Letter: Response to ‘Meat or no meat, that is the question’

Letter to the Editor

When we talk about meat consumption, let’s not forget about the animals.

While I believe there really is no question (in reference to the title of the column, ‘Meat or no meat, that is the question’ published on April 9 in the Minnesota Daily), kudos to the Daily and columnist Ellen Ailts for devoting quality print space to addressing some of the issues with meat consumption in their latest publication. Despite the statistic cited in the article that the number of self-identified vegans has increased six-fold over the past three years, vegans and vegetarians are still very much in the minority and the systems in place that allow meat eating to be such a prevalent culture norm are still very formidable. Nonetheless, I do agree with Ailts that if recent trends are any indication, there are reasons to be hopeful for the future.

However, I do take issue with one glaring omission from the column: the effect that going vegan has on the lives of nonhuman animals. Of course the positive health and environmental effects are wonderful and merit discussion; however, to omit any mention of the immense suffering nonhuman animals endure due to the consumption of meat and animal products is to ignore the major issue that contributes to many (if not most) people deciding to go vegan.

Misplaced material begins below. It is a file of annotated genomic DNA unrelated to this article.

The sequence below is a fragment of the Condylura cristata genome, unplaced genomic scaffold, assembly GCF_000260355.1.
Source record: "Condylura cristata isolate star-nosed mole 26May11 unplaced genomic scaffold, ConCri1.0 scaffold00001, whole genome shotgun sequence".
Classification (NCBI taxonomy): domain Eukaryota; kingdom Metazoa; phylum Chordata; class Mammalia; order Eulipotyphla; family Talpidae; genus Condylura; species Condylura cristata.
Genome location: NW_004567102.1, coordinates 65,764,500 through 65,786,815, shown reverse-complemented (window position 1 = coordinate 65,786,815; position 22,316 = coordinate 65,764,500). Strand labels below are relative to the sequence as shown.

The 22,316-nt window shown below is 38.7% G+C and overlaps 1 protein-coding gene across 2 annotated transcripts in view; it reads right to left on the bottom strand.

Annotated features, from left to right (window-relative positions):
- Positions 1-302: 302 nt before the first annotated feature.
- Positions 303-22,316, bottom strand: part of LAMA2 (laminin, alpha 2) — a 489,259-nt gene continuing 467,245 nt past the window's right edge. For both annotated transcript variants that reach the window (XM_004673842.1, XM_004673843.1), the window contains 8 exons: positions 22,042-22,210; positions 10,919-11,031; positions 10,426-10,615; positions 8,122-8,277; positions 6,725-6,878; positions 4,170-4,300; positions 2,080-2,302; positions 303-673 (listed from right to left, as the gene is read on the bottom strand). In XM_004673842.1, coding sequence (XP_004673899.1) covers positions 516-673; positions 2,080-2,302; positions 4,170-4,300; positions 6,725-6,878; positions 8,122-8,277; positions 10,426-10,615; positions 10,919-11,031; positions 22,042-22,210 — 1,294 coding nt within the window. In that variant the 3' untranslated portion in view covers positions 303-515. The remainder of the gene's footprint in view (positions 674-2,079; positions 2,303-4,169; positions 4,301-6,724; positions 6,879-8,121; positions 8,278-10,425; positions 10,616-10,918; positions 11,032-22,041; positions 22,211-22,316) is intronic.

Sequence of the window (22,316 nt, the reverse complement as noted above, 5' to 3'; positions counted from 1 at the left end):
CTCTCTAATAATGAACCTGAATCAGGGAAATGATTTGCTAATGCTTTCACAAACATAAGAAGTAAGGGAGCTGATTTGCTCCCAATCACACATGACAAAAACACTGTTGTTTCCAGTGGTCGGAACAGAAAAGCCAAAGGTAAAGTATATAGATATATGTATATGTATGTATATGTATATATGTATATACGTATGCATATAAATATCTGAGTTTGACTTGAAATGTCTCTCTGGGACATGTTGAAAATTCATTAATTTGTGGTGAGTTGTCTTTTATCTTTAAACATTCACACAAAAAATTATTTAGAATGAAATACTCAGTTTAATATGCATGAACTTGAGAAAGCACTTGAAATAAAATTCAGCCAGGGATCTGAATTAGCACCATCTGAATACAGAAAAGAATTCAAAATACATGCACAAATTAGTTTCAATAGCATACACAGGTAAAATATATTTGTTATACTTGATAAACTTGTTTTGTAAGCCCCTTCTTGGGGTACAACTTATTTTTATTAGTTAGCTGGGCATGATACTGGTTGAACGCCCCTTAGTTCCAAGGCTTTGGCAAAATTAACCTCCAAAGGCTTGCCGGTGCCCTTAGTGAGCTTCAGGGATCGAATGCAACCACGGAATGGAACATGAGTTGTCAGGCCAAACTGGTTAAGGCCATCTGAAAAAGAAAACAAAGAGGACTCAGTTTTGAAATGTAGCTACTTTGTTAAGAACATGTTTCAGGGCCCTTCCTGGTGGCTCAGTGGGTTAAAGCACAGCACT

If you spend any time around animals like the ones typically exploited and killed by animal agriculture, you quickly realize they are complex, emotional, loving, caring, social beings that deserve to live their lives free from suffering and exploitation, same as you or I. For example, if more people knew that female cows are forcibly inseminated (i.e. raped) in order to stay pregnant for producing milk. They then have their babies stolen and slaughtered shortly after birth (veal). Knowing this, maybe they would be more likely to give up dairy? Additionally, if more people knew that male chicks are killed en masse (ground up alive or suffocated) because their reproductive systems cannot be exploited the same as hens’, maybe they would think twice about ordering scrambled eggs for breakfast? These are just two examples of the myriad horrendous ways farmed animals are abused, exploited and killed for our consumption.

I know that going vegan is not always as easy as some celebrities or folks on social media might make it seem. Everyone’s individual circumstances will dictate at what pace and to what extent they are able to make the transition. My first recommendation would be to visit an animal sanctuary (I volunteer at Spring Farm Sanctuary in Long Lake – tours start soon!), where you can interact firsthand with formerly farmed animals. Then, visit one of the ever-increasing number of vegan (or veg-friendly) restaurants in the area and find out just how rewarding (and delicious) going vegan can be!

Joe Goetzke works in the University area.

This letter has been lightly edited for clarity and style.